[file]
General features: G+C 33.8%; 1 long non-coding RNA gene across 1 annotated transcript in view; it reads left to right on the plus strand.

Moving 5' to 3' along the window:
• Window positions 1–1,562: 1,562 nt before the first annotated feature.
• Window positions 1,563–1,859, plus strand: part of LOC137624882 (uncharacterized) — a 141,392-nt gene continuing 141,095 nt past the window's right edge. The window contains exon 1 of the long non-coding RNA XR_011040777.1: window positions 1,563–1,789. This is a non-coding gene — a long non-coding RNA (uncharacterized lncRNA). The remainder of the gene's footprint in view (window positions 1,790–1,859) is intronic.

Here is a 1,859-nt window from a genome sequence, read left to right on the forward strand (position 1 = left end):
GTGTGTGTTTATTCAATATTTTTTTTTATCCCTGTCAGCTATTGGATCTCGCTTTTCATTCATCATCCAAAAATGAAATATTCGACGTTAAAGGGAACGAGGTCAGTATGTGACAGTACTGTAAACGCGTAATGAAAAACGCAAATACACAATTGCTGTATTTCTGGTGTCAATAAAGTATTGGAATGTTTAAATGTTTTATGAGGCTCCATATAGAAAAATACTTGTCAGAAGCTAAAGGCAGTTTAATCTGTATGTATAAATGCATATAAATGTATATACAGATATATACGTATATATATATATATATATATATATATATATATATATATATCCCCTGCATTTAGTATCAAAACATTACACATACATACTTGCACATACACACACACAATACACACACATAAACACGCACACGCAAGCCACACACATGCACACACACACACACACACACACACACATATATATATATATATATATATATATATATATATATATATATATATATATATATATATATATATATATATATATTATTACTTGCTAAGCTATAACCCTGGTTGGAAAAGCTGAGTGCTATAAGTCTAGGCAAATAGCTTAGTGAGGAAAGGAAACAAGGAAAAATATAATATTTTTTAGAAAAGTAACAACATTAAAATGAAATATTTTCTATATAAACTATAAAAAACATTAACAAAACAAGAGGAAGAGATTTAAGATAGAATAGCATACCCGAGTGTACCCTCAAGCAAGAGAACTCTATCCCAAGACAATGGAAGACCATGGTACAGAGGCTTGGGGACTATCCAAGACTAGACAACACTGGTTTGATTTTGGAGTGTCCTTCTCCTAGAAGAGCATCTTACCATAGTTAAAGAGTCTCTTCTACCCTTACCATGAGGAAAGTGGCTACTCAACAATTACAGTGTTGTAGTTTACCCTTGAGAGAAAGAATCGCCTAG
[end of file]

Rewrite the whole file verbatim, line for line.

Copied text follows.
General features: G+C 33.8%; 1 long non-coding RNA gene across 1 annotated transcript in view; it reads left to right on the plus strand.

Moving 5' to 3' along the window:
• Window positions 1–1,562: 1,562 nt before the first annotated feature.
• Window positions 1,563–1,859, plus strand: part of LOC137624882 (uncharacterized) — a 141,392-nt gene continuing 141,095 nt past the window's right edge. The window contains exon 1 of the long non-coding RNA XR_011040777.1: window positions 1,563–1,789. This is a non-coding gene — a long non-coding RNA (uncharacterized lncRNA). The remainder of the gene's footprint in view (window positions 1,790–1,859) is intronic.

Here is a 1,859-nt window from a genome sequence, read left to right on the forward strand (position 1 = left end):
GTGTGTGTTTATTCAATATTTTTTTTTATCCCTGTCAGCTATTGGATCTCGCTTTTCATTCATCATCCAAAAATGAAATATTCGACGTTAAAGGGAACGAGGTCAGTATGTGACAGTACTGTAAACGCGTAATGAAAAACGCAAATACACAATTGCTGTATTTCTGGTGTCAATAAAGTATTGGAATGTTTAAATGTTTTATGAGGCTCCATATAGAAAAATACTTGTCAGAAGCTAAAGGCAGTTTAATCTGTATGTATAAATGCATATAAATGTATATACAGATATATACGTATATATATATATATATATATATATATATATATATATATATCCCCTGCATTTAGTATCAAAACATTACACATACATACTTGCACATACACACACACAATACACACACATAAACACGCACACGCAAGCCACACACATGCACACACACACACACACACACACACACATATATATATATATATATATATATATATATATATATATATATATATATATATATATATATATATATATATATATTATTACTTGCTAAGCTATAACCCTGGTTGGAAAAGCTGAGTGCTATAAGTCTAGGCAAATAGCTTAGTGAGGAAAGGAAACAAGGAAAAATATAATATTTTTTAGAAAAGTAACAACATTAAAATGAAATATTTTCTATATAAACTATAAAAAACATTAACAAAACAAGAGGAAGAGATTTAAGATAGAATAGCATACCCGAGTGTACCCTCAAGCAAGAGAACTCTATCCCAAGACAATGGAAGACCATGGTACAGAGGCTTGGGGACTATCCAAGACTAGACAACACTGGTTTGATTTTGGAGTGTCCTTCTCCTAGAAGAGCATCTTACCATAGTTAAAGAGTCTCTTCTACCCTTACCATGAGGAAAGTGGCTACTCAACAATTACAGTGTTGTAGTTTACCCTTGAGAGAAAGAATCGCCTAG